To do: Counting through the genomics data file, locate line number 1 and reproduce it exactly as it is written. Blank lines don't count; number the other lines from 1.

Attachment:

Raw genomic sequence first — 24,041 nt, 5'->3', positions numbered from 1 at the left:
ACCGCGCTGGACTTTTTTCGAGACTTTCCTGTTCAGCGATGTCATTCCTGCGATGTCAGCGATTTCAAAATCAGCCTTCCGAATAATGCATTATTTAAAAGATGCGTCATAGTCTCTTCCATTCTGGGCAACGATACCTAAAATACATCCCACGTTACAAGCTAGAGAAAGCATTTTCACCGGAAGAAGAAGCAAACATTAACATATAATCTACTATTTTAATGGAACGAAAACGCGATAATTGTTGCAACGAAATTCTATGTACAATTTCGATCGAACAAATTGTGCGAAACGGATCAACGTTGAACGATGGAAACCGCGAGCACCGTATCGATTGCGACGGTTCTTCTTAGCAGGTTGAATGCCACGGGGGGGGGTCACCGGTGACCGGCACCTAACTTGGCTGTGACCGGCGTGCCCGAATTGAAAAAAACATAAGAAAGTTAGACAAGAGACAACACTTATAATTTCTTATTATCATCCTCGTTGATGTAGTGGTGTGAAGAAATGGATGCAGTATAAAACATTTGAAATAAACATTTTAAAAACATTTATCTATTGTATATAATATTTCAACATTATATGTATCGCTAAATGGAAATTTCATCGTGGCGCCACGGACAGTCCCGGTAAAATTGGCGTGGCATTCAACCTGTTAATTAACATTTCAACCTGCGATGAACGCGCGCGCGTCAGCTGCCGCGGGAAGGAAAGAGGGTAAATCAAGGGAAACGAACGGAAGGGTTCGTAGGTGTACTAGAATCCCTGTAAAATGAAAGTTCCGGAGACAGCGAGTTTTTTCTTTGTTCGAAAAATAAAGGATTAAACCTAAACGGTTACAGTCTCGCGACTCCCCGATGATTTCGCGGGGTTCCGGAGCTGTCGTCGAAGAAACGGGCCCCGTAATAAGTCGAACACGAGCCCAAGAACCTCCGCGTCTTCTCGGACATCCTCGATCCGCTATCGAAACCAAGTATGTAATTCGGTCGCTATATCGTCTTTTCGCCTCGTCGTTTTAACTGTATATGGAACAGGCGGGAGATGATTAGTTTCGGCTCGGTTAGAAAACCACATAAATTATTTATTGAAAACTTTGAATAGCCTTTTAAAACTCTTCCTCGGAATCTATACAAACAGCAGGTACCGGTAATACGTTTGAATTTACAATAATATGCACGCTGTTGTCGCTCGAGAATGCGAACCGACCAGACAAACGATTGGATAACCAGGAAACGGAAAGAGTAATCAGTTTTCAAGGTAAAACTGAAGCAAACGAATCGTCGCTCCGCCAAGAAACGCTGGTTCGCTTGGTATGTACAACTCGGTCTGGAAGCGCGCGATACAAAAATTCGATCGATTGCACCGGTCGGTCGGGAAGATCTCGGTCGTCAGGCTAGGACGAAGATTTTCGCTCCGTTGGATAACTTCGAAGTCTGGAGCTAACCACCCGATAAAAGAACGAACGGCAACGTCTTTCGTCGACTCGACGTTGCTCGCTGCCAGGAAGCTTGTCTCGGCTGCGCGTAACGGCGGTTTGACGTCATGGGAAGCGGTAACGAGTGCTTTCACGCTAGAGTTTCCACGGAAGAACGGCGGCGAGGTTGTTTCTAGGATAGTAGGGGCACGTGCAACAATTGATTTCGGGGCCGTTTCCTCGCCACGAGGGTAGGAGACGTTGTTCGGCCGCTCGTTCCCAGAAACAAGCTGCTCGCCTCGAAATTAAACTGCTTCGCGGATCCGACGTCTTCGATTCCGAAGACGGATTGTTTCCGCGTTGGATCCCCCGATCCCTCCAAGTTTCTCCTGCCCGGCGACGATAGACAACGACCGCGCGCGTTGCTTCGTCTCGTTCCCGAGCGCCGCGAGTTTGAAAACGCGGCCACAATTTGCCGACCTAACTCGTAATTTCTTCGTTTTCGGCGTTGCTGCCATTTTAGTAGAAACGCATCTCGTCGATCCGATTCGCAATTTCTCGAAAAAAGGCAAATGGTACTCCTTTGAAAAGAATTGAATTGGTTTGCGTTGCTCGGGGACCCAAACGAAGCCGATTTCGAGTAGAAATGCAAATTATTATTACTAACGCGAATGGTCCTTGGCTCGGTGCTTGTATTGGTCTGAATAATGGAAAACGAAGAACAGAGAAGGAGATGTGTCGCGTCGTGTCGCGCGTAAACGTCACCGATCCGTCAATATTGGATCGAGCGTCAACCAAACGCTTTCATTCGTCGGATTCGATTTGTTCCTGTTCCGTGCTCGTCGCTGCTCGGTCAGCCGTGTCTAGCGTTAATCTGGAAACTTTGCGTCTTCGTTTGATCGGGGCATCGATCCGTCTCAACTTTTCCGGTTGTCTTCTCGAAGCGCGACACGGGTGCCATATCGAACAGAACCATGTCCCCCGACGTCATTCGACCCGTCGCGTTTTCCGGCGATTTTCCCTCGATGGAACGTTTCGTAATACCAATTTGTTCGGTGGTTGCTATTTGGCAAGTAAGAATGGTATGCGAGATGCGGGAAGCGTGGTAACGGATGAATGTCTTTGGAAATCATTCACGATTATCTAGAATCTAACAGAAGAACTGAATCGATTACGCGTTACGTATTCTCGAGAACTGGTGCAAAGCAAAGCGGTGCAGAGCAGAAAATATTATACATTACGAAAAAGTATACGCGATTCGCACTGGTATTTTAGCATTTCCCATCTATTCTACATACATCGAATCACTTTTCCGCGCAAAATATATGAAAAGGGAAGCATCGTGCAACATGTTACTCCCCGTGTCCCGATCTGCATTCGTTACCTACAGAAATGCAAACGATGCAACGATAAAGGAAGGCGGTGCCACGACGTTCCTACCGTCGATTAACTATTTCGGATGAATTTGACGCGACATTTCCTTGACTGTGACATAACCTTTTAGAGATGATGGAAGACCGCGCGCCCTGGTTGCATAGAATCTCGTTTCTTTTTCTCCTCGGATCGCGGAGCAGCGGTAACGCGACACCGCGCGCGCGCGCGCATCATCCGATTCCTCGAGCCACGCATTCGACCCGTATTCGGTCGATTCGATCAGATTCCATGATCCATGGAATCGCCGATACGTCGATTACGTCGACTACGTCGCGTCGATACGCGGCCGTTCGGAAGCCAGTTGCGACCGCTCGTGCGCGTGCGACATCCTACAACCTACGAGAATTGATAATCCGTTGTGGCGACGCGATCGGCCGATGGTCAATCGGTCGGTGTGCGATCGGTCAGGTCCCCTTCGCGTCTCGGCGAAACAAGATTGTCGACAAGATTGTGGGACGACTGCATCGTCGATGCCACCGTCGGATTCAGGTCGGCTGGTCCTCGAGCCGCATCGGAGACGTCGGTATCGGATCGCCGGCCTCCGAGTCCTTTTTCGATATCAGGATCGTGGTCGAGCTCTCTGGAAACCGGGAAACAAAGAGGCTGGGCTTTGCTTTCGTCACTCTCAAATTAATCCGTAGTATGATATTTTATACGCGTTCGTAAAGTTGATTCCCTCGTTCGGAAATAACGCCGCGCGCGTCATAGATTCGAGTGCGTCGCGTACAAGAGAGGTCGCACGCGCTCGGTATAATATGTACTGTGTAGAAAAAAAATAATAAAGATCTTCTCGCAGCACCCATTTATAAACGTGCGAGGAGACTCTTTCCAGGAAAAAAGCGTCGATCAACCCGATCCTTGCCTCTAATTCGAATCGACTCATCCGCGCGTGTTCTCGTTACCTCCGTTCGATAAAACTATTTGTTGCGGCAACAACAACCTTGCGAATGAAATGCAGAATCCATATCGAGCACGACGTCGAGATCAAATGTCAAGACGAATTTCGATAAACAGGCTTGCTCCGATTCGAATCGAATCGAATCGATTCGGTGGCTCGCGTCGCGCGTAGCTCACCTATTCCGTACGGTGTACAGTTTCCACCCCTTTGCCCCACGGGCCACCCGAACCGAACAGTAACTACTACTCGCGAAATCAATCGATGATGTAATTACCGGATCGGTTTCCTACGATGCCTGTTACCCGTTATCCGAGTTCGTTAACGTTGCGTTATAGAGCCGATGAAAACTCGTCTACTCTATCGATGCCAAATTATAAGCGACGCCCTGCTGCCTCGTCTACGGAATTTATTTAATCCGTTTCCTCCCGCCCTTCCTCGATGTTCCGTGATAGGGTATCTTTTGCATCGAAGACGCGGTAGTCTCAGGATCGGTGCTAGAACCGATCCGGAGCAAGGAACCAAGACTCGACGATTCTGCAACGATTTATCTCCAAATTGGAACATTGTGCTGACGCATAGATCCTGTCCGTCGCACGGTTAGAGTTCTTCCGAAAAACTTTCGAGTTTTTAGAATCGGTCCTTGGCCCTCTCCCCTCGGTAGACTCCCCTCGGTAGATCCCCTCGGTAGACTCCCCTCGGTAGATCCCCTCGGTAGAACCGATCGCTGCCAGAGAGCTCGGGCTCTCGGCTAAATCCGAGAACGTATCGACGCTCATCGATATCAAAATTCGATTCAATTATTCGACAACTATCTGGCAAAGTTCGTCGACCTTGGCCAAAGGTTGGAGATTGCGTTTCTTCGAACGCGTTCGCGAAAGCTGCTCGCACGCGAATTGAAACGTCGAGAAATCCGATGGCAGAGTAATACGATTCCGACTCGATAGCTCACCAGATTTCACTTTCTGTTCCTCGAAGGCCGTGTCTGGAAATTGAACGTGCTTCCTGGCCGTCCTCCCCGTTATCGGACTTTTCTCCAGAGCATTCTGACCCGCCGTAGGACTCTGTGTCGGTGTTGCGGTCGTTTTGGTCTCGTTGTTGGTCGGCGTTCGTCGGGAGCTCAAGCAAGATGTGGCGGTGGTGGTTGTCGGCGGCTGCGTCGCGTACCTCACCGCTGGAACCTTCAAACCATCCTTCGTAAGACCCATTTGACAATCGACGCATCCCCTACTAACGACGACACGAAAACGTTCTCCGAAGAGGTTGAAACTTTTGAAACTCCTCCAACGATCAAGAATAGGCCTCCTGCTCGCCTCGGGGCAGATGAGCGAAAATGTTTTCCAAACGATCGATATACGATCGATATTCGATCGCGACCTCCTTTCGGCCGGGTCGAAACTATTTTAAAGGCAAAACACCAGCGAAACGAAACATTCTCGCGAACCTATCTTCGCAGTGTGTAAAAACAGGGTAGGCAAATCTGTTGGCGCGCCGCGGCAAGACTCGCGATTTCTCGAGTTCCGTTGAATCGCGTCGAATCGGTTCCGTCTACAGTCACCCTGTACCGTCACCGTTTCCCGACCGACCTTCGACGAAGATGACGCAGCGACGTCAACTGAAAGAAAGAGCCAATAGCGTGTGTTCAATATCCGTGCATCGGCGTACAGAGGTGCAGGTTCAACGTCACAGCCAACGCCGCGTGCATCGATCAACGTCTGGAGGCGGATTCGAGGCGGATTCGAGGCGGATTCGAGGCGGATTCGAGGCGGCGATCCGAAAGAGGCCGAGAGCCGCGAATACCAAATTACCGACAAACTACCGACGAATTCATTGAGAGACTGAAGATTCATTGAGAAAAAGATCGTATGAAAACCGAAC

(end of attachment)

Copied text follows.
Raw genomic sequence first — 24,041 nt, 5'->3', positions numbered from 1 at the left: